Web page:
The American Society of Hypertension's 26th Annual Scientific Meeting and Exposition was held from May 21 to 24 in New York City, and attracted approximately 2,500 participants from around the world. The conference highlighted recent advances in the prevention, detection, and treatment of hypertension and related cardiovascular conditions. The conference featured scientific abstracts and presentations which focused on the pathobiology of hypertension, translational issues in hypertension, and hypertension treatment.
In one study, William Cushman, M.D., of the University of Tennessee College of Medicine in Memphis, and colleagues found that fixed-dosed combination treatment with azilsartan medoxomil and chlorthalidone more effectively lowered systolic blood pressure as compared with fixed-dose combination treatment with olmesartan medoxomil and the thiazide diuretic hydrochlorothiazide.
"The results were encouraging. Both the 40 and 80 mg doses of the azilsartan medoxomil and chlorthalidone combination improved blood pressure reduction over the fixed-dose combination treatment of olmesartan medoxomil and hydrochlorothiazide. The tolerability of the 40 mg combination was similar to that of olmesartan medoxomil plus hydrochlorothiazide; however, the 80 mg combination had more adverse effects," Cushman said. "This combination of azilsartan medoxomil plus chlorthalidone, especially in the 40 to 25 mg dosage, offers the promise of a very effective and well-tolerated treatment for hypertensive patients."
In another study, Praveen Veerabhadrappa, M.D., of Temple University in Philadelphia, and colleagues found an increased prevalence of masked hypertension among African-Americans.
"The data we presented at the meeting [were] preliminary data from an ongoing study. We recruited 38 African-American subjects and compared their in-office blood pressure to their blood pressure out of the office to assess the prevalence of masked hypertension," Veerabhadrappa said.
The investigators found an increased prevalence of masked hypertension, with 45 percent of subjects having normal in-office blood pressure and elevated out-of-office blood pressure.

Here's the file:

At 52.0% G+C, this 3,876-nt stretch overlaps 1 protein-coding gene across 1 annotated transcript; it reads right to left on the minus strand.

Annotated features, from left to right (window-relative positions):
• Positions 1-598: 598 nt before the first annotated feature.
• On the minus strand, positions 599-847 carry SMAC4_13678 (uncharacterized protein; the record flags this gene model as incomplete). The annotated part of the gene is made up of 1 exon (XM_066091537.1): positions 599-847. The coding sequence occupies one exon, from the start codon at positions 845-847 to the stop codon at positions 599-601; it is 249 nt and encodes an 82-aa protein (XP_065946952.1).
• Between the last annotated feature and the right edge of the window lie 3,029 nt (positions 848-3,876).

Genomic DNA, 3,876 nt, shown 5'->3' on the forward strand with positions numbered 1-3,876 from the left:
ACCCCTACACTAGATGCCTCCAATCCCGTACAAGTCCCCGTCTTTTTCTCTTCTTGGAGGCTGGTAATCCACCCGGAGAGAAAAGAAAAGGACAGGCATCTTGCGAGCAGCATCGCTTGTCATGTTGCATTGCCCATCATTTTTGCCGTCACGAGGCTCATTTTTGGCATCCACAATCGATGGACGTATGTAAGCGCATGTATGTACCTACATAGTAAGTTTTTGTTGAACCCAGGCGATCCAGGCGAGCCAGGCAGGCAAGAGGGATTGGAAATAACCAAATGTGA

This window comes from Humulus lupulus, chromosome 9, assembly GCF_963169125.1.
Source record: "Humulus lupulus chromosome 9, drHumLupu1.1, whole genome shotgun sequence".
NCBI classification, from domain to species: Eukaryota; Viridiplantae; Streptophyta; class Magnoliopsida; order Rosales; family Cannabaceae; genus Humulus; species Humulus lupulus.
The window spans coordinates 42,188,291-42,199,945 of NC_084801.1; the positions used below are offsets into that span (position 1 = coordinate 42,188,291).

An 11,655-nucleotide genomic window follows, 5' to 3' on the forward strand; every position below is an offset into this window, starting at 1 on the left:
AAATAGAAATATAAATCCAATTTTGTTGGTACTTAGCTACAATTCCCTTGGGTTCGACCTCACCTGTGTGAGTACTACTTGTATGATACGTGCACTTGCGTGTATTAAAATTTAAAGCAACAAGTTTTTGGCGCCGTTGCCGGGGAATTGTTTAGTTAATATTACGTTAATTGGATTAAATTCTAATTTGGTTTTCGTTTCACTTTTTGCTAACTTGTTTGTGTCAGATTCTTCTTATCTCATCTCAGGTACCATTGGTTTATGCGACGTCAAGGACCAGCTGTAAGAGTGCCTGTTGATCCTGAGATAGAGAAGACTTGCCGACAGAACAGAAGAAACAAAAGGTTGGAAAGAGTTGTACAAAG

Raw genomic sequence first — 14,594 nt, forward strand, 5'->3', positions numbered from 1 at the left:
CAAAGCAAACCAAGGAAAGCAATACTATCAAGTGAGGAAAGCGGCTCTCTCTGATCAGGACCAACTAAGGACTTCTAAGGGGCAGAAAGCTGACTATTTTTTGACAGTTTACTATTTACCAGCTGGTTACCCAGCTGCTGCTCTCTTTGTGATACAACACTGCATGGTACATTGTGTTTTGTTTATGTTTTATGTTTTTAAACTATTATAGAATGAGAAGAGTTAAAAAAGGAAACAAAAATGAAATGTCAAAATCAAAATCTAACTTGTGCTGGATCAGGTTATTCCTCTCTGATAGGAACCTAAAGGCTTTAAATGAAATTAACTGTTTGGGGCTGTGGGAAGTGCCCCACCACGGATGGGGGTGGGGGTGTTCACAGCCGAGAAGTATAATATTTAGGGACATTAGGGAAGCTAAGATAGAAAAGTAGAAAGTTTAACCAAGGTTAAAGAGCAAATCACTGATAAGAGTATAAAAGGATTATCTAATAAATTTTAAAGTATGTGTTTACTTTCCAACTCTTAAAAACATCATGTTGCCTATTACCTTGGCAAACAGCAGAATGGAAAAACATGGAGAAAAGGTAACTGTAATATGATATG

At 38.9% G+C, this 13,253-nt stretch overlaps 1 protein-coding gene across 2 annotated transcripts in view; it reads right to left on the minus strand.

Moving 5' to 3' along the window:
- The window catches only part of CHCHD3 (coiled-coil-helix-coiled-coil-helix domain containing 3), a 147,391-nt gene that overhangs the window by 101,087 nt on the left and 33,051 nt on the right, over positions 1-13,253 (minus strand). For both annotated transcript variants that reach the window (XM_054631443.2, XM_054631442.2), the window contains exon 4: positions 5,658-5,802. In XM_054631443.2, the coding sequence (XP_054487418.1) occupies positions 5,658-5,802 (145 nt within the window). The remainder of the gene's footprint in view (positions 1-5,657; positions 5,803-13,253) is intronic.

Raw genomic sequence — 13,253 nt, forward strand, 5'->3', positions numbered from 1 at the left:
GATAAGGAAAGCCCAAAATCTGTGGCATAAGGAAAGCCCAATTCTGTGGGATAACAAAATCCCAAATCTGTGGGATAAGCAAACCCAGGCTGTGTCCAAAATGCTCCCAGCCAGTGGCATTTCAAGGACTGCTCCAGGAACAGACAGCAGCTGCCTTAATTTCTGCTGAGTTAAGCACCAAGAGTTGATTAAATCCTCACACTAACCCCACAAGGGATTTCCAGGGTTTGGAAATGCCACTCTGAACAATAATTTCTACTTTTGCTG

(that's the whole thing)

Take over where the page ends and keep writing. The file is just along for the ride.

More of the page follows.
"It is important to identify patients, especially African-American patients, with masked hypertension, as this typically is a precursor to sustained hypertension, which, in combination with other cardiac risk factors, likely increases the risk of cardiovascular disease," Veerabhadrappa said. "We can't be complacent with a normal blood pressure for an African-American in the office. We are going to have to do more ambulatory blood pressure monitoring and home monitoring."
Franz H. Messerli, M.D., of the Columbia University College of Physicians and Surgeons and St. Luke's-Roosevelt Hospital in New York City, and colleagues found that alcohol intake was associated with an increased risk of developing hypertension, especially among men.
In a meta-analysis, the investigators evaluated a total of 16 prospective studies, which included 158,142 men and 314,258 women.
"We found that there were gender differences in response to daily alcohol consumption of between 10 to 20 grams of alcohol, in that women had a lower risk of hypertension. However, with more than 30 grams of alcohol per day, the risk of hypertension increased with the dose in men and women alike. Thus, more than two drinks a day, regardless of whether beer, wine, or liquor, may be a significant risk factor for high blood pressure," Messerli said.
In another meta-analysis, Esther Lopez-Garcia, Ph.D., of the Universidad Autónoma de Madrid in Spain, and colleagues found that caffeine intake of 200 to 300 mg was associated with an acute increase of blood pressure that lasted for at least three hours.
"In those patients with blood pressure well controlled, it may be safe to consume coffee, but more research is needed. We have seen that habitual consumption does not seem to increase blood pressure in clinical trials of two weeks of duration and that habitual hypertensive patients do not have an increased risk of having a heart attack or stroke than non-coffee-consumers. However, we need more clinical trials that characterize how blood pressure changes with coffee intake in the longer-term (more than one day) because the studies we found were insufficient to be totally sure," Lopez-Garcia said.
Lopez-Garcia recommended that patients with uncontrolled blood pressure should avoid consuming large doses of caffeine, as caffeine intake clearly increased blood pressure in an acute way, and for patients with uncontrolled blood pressure, this increase may be harmful.
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